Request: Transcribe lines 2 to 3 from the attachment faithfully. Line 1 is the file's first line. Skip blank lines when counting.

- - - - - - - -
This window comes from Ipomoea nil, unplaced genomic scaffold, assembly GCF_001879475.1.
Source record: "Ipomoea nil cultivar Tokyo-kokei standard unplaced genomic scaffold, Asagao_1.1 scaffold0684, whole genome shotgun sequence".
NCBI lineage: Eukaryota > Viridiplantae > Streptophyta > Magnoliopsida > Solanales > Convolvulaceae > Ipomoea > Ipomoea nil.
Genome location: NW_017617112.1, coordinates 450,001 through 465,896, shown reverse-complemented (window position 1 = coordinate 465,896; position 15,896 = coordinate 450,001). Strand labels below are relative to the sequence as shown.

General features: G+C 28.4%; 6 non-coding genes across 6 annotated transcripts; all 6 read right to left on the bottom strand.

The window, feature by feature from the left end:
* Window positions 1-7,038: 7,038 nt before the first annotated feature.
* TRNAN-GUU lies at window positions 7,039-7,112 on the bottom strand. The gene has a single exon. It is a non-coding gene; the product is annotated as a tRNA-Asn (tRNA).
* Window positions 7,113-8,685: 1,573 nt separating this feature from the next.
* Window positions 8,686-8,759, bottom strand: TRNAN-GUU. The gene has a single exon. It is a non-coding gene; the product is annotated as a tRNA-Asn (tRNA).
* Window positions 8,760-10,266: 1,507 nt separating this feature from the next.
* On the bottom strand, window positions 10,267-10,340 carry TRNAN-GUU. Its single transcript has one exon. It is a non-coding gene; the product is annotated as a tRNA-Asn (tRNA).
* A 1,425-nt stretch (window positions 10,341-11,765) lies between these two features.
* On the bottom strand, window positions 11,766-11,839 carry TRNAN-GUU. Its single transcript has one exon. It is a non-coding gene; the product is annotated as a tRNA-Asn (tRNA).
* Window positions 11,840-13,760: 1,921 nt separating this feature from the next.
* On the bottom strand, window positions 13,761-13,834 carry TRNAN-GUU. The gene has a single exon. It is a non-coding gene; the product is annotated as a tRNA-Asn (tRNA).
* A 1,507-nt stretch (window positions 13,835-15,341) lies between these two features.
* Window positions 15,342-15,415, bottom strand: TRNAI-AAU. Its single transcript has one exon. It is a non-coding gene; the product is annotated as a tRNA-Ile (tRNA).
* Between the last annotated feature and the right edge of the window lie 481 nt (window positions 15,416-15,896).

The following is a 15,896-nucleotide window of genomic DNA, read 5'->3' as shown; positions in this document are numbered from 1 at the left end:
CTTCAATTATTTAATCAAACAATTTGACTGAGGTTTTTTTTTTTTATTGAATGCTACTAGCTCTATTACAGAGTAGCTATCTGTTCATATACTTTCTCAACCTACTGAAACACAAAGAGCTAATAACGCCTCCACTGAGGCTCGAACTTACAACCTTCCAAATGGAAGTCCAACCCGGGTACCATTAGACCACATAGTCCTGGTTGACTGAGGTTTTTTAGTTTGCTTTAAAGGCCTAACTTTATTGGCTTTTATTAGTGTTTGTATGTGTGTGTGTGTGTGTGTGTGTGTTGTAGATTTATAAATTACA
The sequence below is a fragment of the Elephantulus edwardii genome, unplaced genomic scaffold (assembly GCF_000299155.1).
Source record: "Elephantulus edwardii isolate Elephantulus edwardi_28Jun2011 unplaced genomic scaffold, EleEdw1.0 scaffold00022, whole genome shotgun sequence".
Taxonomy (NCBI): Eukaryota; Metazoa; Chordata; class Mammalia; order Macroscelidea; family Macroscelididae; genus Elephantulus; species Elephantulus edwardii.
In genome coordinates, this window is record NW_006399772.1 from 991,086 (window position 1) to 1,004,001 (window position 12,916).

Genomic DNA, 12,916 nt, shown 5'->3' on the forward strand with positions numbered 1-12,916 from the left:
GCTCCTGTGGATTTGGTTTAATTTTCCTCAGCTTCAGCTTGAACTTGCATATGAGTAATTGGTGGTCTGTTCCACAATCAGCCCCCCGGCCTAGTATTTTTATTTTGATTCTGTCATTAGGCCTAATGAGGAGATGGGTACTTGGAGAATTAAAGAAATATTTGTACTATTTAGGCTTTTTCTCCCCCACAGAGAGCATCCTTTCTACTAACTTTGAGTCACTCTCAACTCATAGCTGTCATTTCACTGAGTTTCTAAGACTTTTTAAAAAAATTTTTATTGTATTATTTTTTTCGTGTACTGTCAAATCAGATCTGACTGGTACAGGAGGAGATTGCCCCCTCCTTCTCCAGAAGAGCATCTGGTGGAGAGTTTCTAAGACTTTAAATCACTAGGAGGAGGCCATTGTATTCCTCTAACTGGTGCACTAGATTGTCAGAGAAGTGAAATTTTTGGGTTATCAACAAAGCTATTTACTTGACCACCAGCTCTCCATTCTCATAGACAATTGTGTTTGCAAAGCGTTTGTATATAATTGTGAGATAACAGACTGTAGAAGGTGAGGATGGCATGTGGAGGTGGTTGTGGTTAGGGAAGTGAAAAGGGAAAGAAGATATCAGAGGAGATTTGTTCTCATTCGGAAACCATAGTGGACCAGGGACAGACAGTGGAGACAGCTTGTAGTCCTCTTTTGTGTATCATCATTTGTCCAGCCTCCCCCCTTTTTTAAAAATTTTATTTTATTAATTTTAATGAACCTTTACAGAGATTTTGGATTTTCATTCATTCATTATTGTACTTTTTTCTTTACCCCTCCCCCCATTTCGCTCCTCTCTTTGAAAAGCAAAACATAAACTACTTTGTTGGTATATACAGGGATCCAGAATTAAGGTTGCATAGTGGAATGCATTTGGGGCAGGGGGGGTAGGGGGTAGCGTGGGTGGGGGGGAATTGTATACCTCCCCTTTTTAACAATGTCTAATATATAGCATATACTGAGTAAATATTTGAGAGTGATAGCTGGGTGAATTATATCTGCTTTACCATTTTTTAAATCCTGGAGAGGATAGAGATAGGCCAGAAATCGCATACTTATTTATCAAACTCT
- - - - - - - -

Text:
Source record: "Ipomoea nil cultivar Tokyo-kokei standard unplaced genomic scaffold, Asagao_1.1 scaffold0684, whole genome shotgun sequence".
NCBI lineage: Eukaryota > Viridiplantae > Streptophyta > Magnoliopsida > Solanales > Convolvulaceae > Ipomoea > Ipomoea nil.